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Re: [Savannah-register-public] [task #14621] Submission of Graph Model L

From: Brook Milligan
Subject: Re: [Savannah-register-public] [task #14621] Submission of Graph Model Library
Date: Thu, 21 Sep 2017 10:07:28 -0600

> On Sep 21, 2017, at 5:15 AM, Ineiev <address@hidden> wrote:
> Follow-up Comment #7, task #14621 (project administration):
>> Please study what is known about the different legal situations in
>> different countries.
> I'm sorry, such a study would take too much time; could you point
> out the key differences relevant to our discussion?

See below.

>> There are in fact differences with respect to
>> what is allowable under copyright law, who has standing to seek
>> remedies, etc.
> Yes, but in most countries copyright law complies with the Berne
> Convention, and it says that the authors shall enjoy economic
> rights unless they transfer their rights to someone else.

It is true that the Berne Convention has 172 parties, and that that group 
likely includes all relevant jurisdictions for practical purposes. However, it 
is not at all the case that the Berne Conventions protects “economic rights”.  
Neither does US or German copyright law; I doubt any copyright law does.  
Specifically, the Berne Convention protects the following rights: translation, 
making adaptations and arrangements, public performance, recitation, broadcast, 
or other communication, reproduction, and use as basis for audiovisual work.  
The US law protects rights expressed slightly differently: reproduction, 
preparation of derivative works, distribution of copies, public performance,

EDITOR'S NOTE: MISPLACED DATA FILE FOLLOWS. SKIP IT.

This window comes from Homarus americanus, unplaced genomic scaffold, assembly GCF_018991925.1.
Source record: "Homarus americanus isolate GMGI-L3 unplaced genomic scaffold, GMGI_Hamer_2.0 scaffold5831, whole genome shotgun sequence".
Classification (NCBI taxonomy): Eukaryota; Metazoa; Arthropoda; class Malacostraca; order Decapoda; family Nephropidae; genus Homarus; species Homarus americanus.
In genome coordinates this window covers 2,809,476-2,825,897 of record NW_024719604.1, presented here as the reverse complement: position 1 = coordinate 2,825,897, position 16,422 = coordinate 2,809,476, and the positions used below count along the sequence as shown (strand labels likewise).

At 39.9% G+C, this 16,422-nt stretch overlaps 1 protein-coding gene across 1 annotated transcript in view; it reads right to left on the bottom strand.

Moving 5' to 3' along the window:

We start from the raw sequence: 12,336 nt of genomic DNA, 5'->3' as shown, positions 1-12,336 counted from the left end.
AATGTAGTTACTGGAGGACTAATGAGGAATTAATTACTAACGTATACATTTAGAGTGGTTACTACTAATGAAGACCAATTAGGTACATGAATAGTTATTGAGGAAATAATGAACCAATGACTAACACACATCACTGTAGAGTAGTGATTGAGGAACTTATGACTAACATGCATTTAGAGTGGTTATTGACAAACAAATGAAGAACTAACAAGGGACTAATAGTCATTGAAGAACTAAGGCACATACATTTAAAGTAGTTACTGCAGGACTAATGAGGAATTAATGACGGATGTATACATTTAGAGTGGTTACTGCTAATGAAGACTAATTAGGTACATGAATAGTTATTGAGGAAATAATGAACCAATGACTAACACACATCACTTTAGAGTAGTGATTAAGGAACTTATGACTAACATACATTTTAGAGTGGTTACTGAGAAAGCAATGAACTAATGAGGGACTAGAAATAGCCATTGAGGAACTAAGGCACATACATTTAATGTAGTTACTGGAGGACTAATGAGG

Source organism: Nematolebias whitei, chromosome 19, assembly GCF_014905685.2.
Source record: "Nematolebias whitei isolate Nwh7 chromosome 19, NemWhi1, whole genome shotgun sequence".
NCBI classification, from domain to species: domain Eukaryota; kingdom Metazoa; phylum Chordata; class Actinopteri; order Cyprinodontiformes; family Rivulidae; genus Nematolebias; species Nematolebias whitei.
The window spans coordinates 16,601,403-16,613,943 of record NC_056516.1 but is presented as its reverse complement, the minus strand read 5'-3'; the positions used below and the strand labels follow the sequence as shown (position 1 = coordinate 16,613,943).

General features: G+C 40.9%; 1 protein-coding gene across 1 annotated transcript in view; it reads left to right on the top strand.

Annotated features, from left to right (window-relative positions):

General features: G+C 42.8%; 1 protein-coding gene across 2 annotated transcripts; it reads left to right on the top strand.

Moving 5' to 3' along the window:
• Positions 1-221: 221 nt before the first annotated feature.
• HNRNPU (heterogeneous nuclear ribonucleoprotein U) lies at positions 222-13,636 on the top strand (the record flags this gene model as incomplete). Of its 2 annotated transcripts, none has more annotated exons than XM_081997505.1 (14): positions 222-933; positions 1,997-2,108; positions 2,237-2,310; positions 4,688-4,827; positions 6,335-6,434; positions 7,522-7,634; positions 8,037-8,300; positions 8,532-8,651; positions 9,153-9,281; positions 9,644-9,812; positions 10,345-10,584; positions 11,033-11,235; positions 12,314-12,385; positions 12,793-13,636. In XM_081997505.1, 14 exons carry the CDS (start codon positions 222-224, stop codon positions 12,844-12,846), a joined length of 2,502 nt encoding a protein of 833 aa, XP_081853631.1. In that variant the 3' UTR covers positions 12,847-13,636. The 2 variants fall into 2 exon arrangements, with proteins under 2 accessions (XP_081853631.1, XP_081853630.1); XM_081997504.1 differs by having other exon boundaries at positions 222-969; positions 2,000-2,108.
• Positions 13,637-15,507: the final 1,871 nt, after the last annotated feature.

public display, and digital transmission.  The details of how the requirements 
of the Berne Convention are met, i.e., the laws in place that actually protect 
these rights, can and do differ among jurisdictions.  For example, in the US 
one can transfer copyright ownership, whereas in Germany that is not possible 
to do.  Who is able to seek remedies and what remedies are possible depend on 
the details of local law.  Even worse, the identification of which local law 
prevails is not even clear for works (such as software under development 
worldwide) that are published widely and simultaneously.  One relevant 
consequence of this is that in US courts contributors to software only have 
standing for their own contribution in the absence of some procedure that 
clearly establishes the right for some person or entity to act on their behalf. 
 The details of this are different in German courts.  They are almost certainly 
different in other jurisdictions as well; after all, all the copyright laws for 
the 172 parties to the Berne Convention were crafted locally within the context 
of each legal system.  The Berne Convention is not a legal system; it just 
states that certain rights must be protected and provides for certain minimum 
protections.  Individual parties are responsible for implementing that.  All of 
these aspects create a large degree of uncertainty for all copyrightable works, 
but especially ones that are collaboratively produced such as free software.

Again, none of this is about “economic rights”.  Indeed, that is a red-herring 
with respect to a discussion of rights to use software freely.

>> Because it is released under the AGPL, the
>> software will always be free.
>> Nothing in the policy I have identified conflicts with anyone's
>> ability to maintain the free status of a GPLed program (or library in
>> this case). After all, it is released under the GPL and thus by design